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PSE customers line up to ‘Rock the Bulb’
Despite cold, steady rainfall, people waited in long lines outside the Bellevue Fred Meyer to participate in Puget Sound Energy’s “Rock the Bulb” event Saturday, Oct. 27. Not only could they exchange their incandescent light bulbs for more energy efficient bulbs, but also they could learn about various ways to reduce energy consumption.
Customers of PSE could swap 15 old bulbs for 15 compact fluorescent bulbs, the “spirally ones,” or 10 CFL’s and five LED bulbs.
Will Einstein, PSE’s director of community services, said LED bulbs are the newest technology and last much longer. However, he added, they are expensive.
But consider this. A regular incandescent light bulb that uses 60 watts is comparable to 13 watts in a CFL and seven to 12 watts in an LED bulb.
While the sound of the old bulbs crashing into the recycle pile was a bit unnerving, the good news is they will be recycled by Ecolights of Seattle. The glass is crushed and used in pavement.
It was quite the process. First, folks registered by giving a PSE representative their address and account number. The information is put into the system so PSE can track the customer’s savings by using the energy efficient bulbs. Everyone then had a chance to win a free energy efficient shower head.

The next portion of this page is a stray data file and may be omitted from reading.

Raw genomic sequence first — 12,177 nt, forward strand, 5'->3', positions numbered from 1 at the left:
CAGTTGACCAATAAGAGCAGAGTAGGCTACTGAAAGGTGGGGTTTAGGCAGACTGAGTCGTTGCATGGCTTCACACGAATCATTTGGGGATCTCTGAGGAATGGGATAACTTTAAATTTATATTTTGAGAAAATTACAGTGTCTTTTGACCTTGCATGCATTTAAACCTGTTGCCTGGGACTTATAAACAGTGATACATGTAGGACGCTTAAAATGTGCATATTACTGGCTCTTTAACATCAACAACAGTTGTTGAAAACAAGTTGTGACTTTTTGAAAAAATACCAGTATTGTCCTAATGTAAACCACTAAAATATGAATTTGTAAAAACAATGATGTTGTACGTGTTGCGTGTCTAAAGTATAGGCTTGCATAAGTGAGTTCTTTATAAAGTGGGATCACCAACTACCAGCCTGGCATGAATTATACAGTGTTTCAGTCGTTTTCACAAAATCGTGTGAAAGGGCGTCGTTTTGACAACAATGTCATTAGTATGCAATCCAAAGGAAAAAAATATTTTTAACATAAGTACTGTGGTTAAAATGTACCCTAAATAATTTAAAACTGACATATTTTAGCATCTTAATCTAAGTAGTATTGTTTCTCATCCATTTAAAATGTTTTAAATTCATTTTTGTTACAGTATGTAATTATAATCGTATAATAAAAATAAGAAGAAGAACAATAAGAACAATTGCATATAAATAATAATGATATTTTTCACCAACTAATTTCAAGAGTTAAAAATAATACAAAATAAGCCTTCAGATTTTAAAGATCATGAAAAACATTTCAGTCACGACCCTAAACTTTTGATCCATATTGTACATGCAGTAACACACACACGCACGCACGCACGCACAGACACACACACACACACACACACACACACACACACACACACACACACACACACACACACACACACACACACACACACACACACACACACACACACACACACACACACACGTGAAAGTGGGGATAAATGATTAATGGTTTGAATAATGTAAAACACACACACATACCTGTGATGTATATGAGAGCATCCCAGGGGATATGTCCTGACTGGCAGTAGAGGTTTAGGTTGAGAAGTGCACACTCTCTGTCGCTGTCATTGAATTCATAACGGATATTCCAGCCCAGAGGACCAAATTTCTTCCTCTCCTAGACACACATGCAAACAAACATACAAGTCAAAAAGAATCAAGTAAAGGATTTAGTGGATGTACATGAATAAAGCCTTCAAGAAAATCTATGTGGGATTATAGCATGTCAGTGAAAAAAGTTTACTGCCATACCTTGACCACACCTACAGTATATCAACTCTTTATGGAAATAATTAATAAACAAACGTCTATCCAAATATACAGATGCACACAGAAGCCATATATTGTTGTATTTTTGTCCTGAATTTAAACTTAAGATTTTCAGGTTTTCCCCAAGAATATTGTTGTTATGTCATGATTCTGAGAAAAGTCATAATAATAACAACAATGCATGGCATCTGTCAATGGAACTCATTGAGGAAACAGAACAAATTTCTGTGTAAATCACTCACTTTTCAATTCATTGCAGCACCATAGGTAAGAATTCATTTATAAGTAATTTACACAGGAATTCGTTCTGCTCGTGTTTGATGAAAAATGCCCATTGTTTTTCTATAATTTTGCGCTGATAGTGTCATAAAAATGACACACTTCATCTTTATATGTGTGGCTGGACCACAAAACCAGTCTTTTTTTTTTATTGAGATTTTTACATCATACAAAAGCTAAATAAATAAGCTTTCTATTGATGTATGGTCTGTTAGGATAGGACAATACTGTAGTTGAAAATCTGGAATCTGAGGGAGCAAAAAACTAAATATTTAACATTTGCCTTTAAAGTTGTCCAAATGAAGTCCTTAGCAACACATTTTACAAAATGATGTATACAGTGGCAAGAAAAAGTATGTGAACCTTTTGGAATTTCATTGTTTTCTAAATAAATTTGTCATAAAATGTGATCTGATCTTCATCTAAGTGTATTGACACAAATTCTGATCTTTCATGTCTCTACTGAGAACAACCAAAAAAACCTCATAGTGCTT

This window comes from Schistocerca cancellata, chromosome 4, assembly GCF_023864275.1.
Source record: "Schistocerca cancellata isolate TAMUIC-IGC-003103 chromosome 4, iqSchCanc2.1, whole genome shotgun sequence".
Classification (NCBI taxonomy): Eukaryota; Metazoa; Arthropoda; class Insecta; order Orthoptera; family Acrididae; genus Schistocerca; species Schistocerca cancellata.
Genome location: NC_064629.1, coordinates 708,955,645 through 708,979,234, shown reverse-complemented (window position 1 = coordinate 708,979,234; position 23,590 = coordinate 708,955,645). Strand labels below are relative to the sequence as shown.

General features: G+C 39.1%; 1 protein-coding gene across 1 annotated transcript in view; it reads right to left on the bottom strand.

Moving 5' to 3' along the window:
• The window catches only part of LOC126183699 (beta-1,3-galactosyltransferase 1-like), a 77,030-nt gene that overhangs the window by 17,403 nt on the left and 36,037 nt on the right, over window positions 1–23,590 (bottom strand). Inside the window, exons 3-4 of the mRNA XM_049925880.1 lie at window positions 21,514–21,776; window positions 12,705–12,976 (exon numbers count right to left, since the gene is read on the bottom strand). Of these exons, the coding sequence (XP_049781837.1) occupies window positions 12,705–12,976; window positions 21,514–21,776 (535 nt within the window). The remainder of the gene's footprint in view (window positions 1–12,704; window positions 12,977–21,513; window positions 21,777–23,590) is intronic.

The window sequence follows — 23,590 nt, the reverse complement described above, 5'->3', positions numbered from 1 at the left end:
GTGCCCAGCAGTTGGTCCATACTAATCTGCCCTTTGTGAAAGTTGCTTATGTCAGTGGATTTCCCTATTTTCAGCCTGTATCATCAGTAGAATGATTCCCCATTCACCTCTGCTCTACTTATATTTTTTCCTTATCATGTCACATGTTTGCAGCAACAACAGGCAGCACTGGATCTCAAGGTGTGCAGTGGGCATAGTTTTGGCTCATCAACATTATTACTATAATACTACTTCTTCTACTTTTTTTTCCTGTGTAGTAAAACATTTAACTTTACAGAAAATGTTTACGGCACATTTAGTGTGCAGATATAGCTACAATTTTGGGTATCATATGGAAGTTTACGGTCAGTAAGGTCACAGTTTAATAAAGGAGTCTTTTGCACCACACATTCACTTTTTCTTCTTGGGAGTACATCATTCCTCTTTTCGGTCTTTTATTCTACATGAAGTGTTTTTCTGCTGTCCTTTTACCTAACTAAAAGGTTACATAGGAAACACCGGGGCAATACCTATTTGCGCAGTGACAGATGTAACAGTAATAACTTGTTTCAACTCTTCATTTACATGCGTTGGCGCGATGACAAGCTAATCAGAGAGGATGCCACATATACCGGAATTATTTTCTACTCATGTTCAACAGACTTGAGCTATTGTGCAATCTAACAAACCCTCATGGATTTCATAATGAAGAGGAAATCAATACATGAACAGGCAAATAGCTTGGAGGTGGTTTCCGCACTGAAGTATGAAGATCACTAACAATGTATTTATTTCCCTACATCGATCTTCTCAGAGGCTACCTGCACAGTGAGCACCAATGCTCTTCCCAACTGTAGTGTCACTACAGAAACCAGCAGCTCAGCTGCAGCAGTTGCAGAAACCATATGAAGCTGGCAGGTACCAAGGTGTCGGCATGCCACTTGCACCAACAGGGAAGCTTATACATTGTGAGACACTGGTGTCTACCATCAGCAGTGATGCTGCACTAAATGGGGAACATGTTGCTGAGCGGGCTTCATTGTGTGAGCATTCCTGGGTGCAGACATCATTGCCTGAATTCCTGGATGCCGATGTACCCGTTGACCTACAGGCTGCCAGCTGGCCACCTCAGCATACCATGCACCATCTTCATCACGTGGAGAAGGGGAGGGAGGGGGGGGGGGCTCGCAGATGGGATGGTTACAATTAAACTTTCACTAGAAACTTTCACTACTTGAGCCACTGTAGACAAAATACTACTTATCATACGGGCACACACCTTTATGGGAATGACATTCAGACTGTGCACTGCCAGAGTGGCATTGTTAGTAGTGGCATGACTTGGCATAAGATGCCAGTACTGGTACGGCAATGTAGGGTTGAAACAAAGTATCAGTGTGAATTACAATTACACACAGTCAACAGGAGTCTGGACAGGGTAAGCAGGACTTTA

Several contractors were on hand to talk about their energy efficient products. Greg Smith, was busy explaining PSE’s Re-energized by Design contest.
Customers were encouraged to create a video explaining why they deserve an energy home makeover. The people with the top six videos will compete for $7,500 worth of energy efficient appliances and work with an interior designer to be sure they achieve the look they want.
“I just came to get bulbs,” said Bob Jacobs, a 27-year Bellevue resident.
Jacobs didn’t want to make a video, but he said information on heat pumps and home energy assessments was worthwhile.
Jackie Moe of “Green Power,” which contracts with PSE, compared the program with shopping at the local farmer’s market.
She was signing up customers to volunteer to buy Green Power credits, which shifts a portion of their electricity use to support wind power, solar power and other new renewable energy options.